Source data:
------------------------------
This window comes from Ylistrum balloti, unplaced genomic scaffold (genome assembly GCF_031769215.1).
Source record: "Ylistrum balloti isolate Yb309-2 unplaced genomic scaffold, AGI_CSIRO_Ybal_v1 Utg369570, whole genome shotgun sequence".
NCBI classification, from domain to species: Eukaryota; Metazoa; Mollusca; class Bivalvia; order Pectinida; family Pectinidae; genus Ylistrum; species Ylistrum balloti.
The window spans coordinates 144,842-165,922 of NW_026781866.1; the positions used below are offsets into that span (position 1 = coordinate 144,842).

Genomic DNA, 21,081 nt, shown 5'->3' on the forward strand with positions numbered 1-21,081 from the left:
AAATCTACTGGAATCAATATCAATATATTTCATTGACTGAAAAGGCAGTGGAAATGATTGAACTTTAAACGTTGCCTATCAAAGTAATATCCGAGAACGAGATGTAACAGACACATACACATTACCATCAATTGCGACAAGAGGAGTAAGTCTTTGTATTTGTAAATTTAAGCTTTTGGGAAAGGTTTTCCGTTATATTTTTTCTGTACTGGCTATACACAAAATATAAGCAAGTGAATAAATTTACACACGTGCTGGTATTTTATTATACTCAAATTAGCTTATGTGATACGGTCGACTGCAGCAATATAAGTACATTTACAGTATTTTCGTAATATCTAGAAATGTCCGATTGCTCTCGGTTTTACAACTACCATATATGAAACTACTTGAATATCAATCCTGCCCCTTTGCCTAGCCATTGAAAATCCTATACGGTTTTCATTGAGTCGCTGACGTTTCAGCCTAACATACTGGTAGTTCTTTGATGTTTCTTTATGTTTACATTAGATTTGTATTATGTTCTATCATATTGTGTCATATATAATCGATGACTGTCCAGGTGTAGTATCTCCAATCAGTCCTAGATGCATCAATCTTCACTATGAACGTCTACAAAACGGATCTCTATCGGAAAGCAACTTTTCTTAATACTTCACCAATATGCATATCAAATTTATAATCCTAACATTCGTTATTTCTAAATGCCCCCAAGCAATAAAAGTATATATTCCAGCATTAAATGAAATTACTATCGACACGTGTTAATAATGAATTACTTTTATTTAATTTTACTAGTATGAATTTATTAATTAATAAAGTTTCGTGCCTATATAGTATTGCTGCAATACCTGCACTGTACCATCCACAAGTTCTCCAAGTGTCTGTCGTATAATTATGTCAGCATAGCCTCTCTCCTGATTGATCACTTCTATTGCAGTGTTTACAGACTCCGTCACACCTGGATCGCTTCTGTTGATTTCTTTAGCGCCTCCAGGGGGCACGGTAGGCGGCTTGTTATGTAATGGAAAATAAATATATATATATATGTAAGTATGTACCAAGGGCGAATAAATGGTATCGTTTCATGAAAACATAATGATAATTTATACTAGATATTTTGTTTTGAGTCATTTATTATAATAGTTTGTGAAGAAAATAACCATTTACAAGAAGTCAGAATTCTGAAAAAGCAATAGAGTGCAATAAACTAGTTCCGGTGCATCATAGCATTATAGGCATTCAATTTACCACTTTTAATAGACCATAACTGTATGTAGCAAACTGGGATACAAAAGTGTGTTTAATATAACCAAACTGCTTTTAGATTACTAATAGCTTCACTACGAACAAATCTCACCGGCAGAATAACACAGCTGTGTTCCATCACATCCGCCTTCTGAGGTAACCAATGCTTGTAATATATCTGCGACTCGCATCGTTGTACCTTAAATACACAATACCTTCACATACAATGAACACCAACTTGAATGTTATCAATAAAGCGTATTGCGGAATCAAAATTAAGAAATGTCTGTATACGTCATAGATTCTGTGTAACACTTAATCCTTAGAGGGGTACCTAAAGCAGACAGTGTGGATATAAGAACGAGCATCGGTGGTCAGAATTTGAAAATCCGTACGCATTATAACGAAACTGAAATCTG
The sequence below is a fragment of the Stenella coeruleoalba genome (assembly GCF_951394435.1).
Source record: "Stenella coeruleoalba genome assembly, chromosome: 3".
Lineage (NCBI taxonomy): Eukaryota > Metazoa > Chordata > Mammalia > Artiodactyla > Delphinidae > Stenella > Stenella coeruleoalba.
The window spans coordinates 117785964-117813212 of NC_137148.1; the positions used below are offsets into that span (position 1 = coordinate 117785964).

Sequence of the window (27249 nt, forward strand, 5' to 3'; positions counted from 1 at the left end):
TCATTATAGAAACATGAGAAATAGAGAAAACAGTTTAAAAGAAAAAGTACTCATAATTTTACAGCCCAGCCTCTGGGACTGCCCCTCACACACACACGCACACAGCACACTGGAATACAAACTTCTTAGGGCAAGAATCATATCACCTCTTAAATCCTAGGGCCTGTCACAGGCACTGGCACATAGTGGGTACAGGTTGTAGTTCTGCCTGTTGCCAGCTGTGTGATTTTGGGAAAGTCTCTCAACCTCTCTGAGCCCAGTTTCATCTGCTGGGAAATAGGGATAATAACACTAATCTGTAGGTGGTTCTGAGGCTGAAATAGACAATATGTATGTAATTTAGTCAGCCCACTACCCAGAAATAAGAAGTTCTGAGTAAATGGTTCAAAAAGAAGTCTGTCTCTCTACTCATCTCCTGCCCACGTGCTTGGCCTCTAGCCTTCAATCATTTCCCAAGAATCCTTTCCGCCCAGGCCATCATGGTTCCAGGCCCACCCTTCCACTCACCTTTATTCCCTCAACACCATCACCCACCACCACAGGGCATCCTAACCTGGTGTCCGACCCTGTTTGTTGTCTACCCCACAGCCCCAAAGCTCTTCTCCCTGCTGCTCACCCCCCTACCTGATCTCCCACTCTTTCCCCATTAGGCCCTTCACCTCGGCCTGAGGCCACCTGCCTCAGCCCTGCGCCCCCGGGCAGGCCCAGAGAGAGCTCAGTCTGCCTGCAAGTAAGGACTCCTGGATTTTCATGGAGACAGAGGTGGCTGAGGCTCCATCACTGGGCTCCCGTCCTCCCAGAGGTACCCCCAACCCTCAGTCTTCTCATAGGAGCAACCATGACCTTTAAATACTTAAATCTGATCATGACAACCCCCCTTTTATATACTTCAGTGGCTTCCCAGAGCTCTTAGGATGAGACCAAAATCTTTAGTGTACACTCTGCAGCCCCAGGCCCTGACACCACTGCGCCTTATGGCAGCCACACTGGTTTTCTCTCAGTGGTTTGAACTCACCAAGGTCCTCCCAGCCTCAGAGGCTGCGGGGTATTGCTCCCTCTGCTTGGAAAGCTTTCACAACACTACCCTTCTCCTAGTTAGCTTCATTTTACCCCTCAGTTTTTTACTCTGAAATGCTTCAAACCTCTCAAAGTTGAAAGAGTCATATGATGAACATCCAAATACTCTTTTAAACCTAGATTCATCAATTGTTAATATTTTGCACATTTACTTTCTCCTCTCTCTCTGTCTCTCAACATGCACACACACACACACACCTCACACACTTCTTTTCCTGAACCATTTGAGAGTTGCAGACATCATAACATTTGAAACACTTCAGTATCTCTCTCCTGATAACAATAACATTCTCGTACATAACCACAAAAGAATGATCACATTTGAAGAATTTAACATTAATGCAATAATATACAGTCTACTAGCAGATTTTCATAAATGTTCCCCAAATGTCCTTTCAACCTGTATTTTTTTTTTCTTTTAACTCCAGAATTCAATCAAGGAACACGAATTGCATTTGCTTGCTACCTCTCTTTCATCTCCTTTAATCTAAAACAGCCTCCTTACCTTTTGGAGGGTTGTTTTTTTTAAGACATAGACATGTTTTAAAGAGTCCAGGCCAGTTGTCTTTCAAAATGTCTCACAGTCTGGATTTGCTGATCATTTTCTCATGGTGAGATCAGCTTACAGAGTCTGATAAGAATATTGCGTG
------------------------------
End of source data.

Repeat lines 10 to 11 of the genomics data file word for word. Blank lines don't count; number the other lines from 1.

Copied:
The window spans coordinates 117785964-117813212 of NC_137148.1; the positions used below are offsets into that span (position 1 = coordinate 117785964).

Sequence of the window (27249 nt, forward strand, 5' to 3'; positions counted from 1 at the left end):